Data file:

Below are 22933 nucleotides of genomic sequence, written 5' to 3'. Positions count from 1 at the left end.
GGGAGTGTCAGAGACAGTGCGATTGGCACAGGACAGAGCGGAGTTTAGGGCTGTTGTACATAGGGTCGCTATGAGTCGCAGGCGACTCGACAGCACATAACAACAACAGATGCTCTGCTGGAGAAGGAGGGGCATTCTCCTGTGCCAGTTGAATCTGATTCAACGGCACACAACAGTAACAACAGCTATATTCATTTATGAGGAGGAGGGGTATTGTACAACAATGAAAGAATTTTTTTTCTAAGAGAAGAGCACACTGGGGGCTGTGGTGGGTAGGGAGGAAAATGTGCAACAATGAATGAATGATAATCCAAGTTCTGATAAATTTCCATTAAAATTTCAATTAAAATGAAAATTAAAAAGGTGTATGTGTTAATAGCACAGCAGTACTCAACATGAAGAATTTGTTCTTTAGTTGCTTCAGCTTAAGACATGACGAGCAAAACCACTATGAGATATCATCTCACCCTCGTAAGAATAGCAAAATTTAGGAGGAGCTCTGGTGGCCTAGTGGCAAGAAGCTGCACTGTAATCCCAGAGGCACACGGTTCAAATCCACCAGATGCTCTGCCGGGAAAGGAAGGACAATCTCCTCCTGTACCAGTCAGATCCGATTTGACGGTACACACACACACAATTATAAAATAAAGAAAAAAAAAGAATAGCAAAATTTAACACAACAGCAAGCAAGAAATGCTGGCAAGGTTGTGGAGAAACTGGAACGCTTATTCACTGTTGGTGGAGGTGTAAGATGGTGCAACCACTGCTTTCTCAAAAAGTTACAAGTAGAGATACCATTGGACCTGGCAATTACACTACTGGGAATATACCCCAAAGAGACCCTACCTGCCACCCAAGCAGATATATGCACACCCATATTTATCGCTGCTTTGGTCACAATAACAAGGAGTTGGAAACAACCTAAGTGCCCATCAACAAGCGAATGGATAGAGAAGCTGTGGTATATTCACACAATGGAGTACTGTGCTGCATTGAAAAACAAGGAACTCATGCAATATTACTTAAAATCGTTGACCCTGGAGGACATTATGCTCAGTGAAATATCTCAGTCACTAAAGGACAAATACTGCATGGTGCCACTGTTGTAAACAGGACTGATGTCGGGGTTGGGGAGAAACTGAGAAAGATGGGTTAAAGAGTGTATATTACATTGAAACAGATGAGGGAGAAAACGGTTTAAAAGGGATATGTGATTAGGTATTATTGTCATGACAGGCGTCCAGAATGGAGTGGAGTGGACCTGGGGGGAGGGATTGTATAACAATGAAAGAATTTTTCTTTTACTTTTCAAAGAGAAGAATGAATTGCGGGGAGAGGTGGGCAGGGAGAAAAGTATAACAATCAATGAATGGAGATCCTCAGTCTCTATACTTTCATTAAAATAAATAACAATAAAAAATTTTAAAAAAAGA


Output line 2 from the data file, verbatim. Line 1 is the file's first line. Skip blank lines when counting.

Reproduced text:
GGGAGTGTCAGAGACAGTGCGATTGGCACAGGACAGAGCGGAGTTTAGGGCTGTTGTACATAGGGTCGCTATGAGTCGCAGGCGACTCGACAGCACATAACAACAACAGATGCTCTGCTGGAGAAGGAGGGGCATTCTCCTGTGCCAGTTGAATCTGATTCAACGGCACACAACAGTAACAACAGCTATATTCATTTATGAGGAGGAGGGGTATTGTACAACAATGAAAGAATTTTTTTTCTAAGAGAAGAGCACACTGGGGGCTGTGGTGGGTAGGGAGGAAAATGTGCAACAATGAATGAATGATAATCCAAGTTCTGATAAATTTCCATTAAAATTTCAATTAAAATGAAAATTAAAAAGGTGTATGTGTTAATAGCACAGCAGTACTCAACATGAAGAATTTGTTCTTTAGTTGCTTCAGCTTAAGACATGACGAGCAAAACCACTATGAGATATCATCTCACCCTCGTAAGAATAGCAAAATTTAGGAGGAGCTCTGGTGGCCTAGTGGCAAGAAGCTGCACTGTAATCCCAGAGGCACACGGTTCAAATCCACCAGATGCTCTGCCGGGAAAGGAAGGACAATCTCCTCCTGTACCAGTCAGATCCGATTTGACGGTACACACACACACAATTATAAAATAAAGAAAAAAAAAGAATAGCAAAATTTAACACAACAGCAAGCAAGAAATGCTGGCAAGGTTGTGGAGAAACTGGAACGCTTATTCACTGTTGGTGGAGGTGTAAGATGGTGCAACCACTGCTTTCTCAAAAAGTTACAAGTAGAGATACCATTGGACCTGGCAATTACACTACTGGGAATATACCCCAAAGAGACCCTACCTGCCACCCAAGCAGATATATGCACACCCATATTTATCGCTGCTTTGGTCACAATAACAAGGAGTTGGAAACAACCTAAGTGCCCATCAACAAGCGAATGGATAGAGAAGCTGTGGTATATTCACACAATGGAGTACTGTGCTGCATTGAAAAACAAGGAACTCATGCAATATTACTTAAAATCGTTGACCCTGGAGGACATTATGCTCAGTGAAATATCTCAGTCACTAAAGGACAAATACTGCATGGTGCCACTGTTGTAAACAGGACTGATGTCGGGGTTGGGGAGAAACTGAGAAAGATGGGTTAAAGAGTGTATATTACATTGAAACAGATGAGGGAGAAAACGGTTTAAAAGGGATATGTGATTAGGTATTATTGTCATGACAGGCGTCCAGAATGGAGTGGAGTGGACCTGGGGGGAGGGATTGTATAACAATGAAAGAATTTTTCTTTTACTTTTCAAAGAGAAGAATGAATTGCGGGGAGAGGTGGGCAGGGAGAAAAGTATAACAATCAATGAATGGAGATCCTCAGTCTCTATACTTTCATTAAAATAAATAACAATAAAAAATTTTAAAAAAAGA